Performing Elasticsearch API calls with Terraform, part 2

terraform, elasticsearch

Configuring Terraform to call the Elasticsearch API #

Can't wait for robots to actually start doing all this grueling work for us Photo by Eric Krull on Unsplash

In the previous post, we created a script to automate calls to our Elasticsearch endpoint. Let’s now configure Terraform to use this script whenever we need to reach the API.

Creating the Terraform null_resource #

As an example, say we wanted to add a lifecycle policy to Elasticsearch. First off, let’s create a variable to hold the policy definition. We use Heredoc syntax to make sure Terraform does not trip up on the multiline JSON definition:

variable "lifecyclePolicy" {
  type    = map(string)
  default = {
    name   = "log-lifecycle"
    policy = <<-JSON
        "policy": {
          "phases": {
            "hot": {
              "actions": {
                "rollover": {
                  "max_age": "7d"

Now, we create a Terraform null_resource to apply the above policy with the script we wrote earlier. Notice that the script is called and it is located inside of the ./scripts/ subfolder, in the same folder as the Terraform files.

Notice also that we pass the variables for the script as ENV variables. Especially of note is the AUTHORIZATION value, this one should be a Base64 of the es_username:es_password string. In the real world, we would not want to have the password in the codebase, so we plug it in from somewhere else (replacing the “pass” string below), and we use Terraform’s join and base64encode functions to create the string for us (do remember however, that the Base64 string will be stored in your Terraform state. Always make sure to properly secure your state files).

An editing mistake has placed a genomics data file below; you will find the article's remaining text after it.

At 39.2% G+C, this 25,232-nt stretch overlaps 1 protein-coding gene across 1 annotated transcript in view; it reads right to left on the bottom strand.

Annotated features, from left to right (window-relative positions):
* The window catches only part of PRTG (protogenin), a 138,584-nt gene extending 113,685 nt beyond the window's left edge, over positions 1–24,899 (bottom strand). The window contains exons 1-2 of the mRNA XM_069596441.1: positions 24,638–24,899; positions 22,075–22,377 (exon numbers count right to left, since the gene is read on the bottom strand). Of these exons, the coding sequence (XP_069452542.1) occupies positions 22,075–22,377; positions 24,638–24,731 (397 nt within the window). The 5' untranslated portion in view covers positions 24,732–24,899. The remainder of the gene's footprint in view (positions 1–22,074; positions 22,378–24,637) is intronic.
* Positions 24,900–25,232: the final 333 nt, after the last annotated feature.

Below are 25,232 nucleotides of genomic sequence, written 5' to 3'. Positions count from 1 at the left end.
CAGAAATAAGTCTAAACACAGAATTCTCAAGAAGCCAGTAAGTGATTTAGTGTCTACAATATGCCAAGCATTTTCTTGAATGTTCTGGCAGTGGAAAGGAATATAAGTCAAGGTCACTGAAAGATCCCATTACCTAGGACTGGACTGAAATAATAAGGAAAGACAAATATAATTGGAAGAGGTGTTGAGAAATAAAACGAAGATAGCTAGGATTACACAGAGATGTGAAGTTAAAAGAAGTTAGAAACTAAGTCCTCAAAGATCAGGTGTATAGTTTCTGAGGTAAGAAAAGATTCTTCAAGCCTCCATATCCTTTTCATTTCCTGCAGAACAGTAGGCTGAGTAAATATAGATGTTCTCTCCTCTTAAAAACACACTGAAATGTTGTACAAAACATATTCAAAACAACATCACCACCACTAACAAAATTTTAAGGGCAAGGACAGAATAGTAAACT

Finally, the ENDPOINT variable should be set to the specific API endpoint we are trying to reach, while CLUSTER_NAME and CLUSTER_RESOURCE_GROUP should be set to the correct values for our Kubernetes cluster:

resource "null_resource" "setPolicy" {
  provisioner "local-exec" {
    interpreter = ["/bin/bash", "-c"]
    command     = "chmod +x ./scripts/ && ./scripts/"

    environment = {
      CLUSTER_NAME           = "es-cluster"
      CLUSTER_RESOURCE_GROUP = "es-resource-group"
      AUTHORIZATION          = base64encode(join(":", ["user", "pass"]))
      HTTP_VERB              = "PUT"
      ENDPOINT               = "_ilm/policy/${}"
      BODY_JSON              = var.lifecyclePolicy.policy

  triggers = {
    policy = var.lifecyclePolicy.policy

Using the policy definition as a trigger will ensure that the resource is run every time changes are made to it, keeping our null_resource idempotent. Triggers can be set to any string, so make sure to set them to a value that makes sense for your specific scenario (such as the policy definition, in this example).

Conclusion #

The script we created can be used with different combinations of endpoint/HTTP verb/body. This means that we can easily create more null_resources as needed, to call different API endpoints in Elasticsearch. In this way, we can keep all our configuration in code, and keep manual work to a minimum.